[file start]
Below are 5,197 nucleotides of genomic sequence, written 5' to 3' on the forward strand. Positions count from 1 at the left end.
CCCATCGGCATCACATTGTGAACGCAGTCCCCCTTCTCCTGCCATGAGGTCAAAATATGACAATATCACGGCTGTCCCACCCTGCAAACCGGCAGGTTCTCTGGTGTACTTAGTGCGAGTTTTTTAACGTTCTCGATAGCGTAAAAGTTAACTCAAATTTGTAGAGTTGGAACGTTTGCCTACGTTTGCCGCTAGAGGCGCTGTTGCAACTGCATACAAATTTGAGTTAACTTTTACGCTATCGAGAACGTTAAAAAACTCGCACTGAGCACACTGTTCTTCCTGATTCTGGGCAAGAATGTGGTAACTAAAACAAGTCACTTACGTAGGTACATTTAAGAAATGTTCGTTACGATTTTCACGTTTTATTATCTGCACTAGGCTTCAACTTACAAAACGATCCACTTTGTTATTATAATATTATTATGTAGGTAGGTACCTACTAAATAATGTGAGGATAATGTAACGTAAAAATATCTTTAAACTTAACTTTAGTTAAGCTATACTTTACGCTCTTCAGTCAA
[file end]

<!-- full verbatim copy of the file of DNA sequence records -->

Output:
Below are 5,197 nucleotides of genomic sequence, written 5' to 3' on the forward strand. Positions count from 1 at the left end.
CCCATCGGCATCACATTGTGAACGCAGTCCCCCTTCTCCTGCCATGAGGTCAAAATATGACAATATCACGGCTGTCCCACCCTGCAAACCGGCAGGTTCTCTGGTGTACTTAGTGCGAGTTTTTTAACGTTCTCGATAGCGTAAAAGTTAACTCAAATTTGTAGAGTTGGAACGTTTGCCTACGTTTGCCGCTAGAGGCGCTGTTGCAACTGCATACAAATTTGAGTTAACTTTTACGCTATCGAGAACGTTAAAAAACTCGCACTGAGCACACTGTTCTTCCTGATTCTGGGCAAGAATGTGGTAACTAAAACAAGTCACTTACGTAGGTACATTTAAGAAATGTTCGTTACGATTTTCACGTTTTATTATCTGCACTAGGCTTCAACTTACAAAACGATCCACTTTGTTATTATAATATTATTATGTAGGTAGGTACCTACTAAATAATGTGAGGATAATGTAACGTAAAAATATCTTTAAACTTAACTTTAGTTAAGCTATACTTTACGCTCTTCAGTCAA